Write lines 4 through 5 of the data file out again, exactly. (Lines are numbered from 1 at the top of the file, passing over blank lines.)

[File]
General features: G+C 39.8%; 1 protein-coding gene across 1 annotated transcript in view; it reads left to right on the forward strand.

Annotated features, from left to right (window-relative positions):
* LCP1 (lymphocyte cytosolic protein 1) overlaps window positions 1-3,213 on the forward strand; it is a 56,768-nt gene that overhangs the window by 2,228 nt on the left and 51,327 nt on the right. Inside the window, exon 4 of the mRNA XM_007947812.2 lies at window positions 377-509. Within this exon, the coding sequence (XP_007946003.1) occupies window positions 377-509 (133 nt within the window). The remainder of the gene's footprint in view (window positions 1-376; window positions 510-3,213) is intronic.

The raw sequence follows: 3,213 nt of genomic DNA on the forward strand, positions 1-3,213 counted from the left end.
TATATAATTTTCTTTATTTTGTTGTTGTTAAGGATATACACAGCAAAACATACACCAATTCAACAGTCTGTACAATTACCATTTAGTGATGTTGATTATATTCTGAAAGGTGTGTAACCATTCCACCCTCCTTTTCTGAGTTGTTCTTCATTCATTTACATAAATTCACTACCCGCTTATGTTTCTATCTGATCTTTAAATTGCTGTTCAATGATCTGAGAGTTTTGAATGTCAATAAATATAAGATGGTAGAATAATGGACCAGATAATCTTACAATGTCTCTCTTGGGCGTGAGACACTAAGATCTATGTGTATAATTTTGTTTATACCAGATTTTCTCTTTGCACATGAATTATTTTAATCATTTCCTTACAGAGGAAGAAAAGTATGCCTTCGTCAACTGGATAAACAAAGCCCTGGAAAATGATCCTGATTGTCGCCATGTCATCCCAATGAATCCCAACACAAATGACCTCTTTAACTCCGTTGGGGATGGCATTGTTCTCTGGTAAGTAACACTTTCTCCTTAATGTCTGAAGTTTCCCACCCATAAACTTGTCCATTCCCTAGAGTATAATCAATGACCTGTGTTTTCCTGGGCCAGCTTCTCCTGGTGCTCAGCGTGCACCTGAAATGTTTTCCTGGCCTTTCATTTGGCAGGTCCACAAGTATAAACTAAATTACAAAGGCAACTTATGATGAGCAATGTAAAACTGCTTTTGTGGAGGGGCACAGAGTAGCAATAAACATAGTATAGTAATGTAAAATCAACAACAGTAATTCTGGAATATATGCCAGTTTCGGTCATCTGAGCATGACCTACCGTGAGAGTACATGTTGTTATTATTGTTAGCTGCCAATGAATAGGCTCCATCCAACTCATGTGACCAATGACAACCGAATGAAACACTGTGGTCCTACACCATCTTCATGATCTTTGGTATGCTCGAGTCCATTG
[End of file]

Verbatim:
The raw sequence follows: 3,213 nt of genomic DNA on the forward strand, positions 1-3,213 counted from the left end.
TATATAATTTTCTTTATTTTGTTGTTGTTAAGGATATACACAGCAAAACATACACCAATTCAACAGTCTGTACAATTACCATTTAGTGATGTTGATTATATTCTGAAAGGTGTGTAACCATTCCACCCTCCTTTTCTGAGTTGTTCTTCATTCATTTACATAAATTCACTACCCGCTTATGTTTCTATCTGATCTTTAAATTGCTGTTCAATGATCTGAGAGTTTTGAATGTCAATAAATATAAGATGGTAGAATAATGGACCAGATAATCTTACAATGTCTCTCTTGGGCGTGAGACACTAAGATCTATGTGTATAATTTTGTTTATACCAGATTTTCTCTTTGCACATGAATTATTTTAATCATTTCCTTACAGAGGAAGAAAAGTATGCCTTCGTCAACTGGATAAACAAAGCCCTGGAAAATGATCCTGATTGTCGCCATGTCATCCCAATGAATCCCAACACAAATGACCTCTTTAACTCCGTTGGGGATGGCATTGTTCTCTGGTAAGTAACACTTTCTCCTTAATGTCTGAAGTTTCCCACCCATAAACTTGTCCATTCCCTAGAGTATAATCAATGACCTGTGTTTTCCTGGGCCAGCTTCTCCTGGTGCTCAGCGTGCACCTGAAATGTTTTCCTGGCCTTTCATTTGGCAGGTCCACAAGTATAAACTAAATTACAAAGGCAACTTATGATGAGCAATGTAAAACTGCTTTTGTGGAGGGGCACAGAGTAGCAATAAACATAGTATAGTAATGTAAAATCAACAACAGTAATTCTGGAATATATGCCAGTTTCGGTCATCTGAGCATGACCTACCGTGAGAGTACATGTTGTTATTATTGTTAGCTGCCAATGAATAGGCTCCATCCAACTCATGTGACCAATGACAACCGAATGAAACACTGTGGTCCTACACCATCTTCATGATCTTTGGTATGCTCGAGTCCATTG